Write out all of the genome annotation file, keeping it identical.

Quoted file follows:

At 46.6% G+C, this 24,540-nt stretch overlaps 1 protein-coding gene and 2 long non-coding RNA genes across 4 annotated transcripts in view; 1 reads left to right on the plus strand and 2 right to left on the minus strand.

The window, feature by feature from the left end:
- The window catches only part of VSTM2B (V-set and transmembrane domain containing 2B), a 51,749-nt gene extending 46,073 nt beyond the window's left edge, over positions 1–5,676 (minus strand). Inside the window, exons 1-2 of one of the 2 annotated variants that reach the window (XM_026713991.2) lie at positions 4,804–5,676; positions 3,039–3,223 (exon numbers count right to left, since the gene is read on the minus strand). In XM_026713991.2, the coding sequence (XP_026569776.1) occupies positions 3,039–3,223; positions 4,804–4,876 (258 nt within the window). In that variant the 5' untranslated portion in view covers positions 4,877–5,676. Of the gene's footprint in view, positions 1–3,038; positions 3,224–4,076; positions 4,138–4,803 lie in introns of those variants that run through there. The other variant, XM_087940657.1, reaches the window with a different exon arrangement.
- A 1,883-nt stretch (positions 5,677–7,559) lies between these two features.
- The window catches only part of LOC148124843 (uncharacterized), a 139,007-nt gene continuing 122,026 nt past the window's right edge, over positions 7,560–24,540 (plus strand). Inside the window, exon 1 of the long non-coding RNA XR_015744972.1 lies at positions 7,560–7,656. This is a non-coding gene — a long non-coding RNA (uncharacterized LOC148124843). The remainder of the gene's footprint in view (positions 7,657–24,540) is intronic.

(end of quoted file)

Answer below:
At 46.6% G+C, this 24,540-nt stretch overlaps 1 protein-coding gene and 2 long non-coding RNA genes across 4 annotated transcripts in view; 1 reads left to right on the plus strand and 2 right to left on the minus strand.

The window, feature by feature from the left end:
- The window catches only part of VSTM2B (V-set and transmembrane domain containing 2B), a 51,749-nt gene extending 46,073 nt beyond the window's left edge, over positions 1–5,676 (minus strand). Inside the window, exons 1-2 of one of the 2 annotated variants that reach the window (XM_026713991.2) lie at positions 4,804–5,676; positions 3,039–3,223 (exon numbers count right to left, since the gene is read on the minus strand). In XM_026713991.2, the coding sequence (XP_026569776.1) occupies positions 3,039–3,223; positions 4,804–4,876 (258 nt within the window). In that variant the 5' untranslated portion in view covers positions 4,877–5,676. Of the gene's footprint in view, positions 1–3,038; positions 3,224–4,076; positions 4,138–4,803 lie in introns of those variants that run through there. The other variant, XM_087940657.1, reaches the window with a different exon arrangement.
- A 1,883-nt stretch (positions 5,677–7,559) lies between these two features.
- The window catches only part of LOC148124843 (uncharacterized), a 139,007-nt gene continuing 122,026 nt past the window's right edge, over positions 7,560–24,540 (plus strand). Inside the window, exon 1 of the long non-coding RNA XR_015744972.1 lies at positions 7,560–7,656. This is a non-coding gene — a long non-coding RNA (uncharacterized LOC148124843). The remainder of the gene's footprint in view (positions 7,657–24,540) is intronic.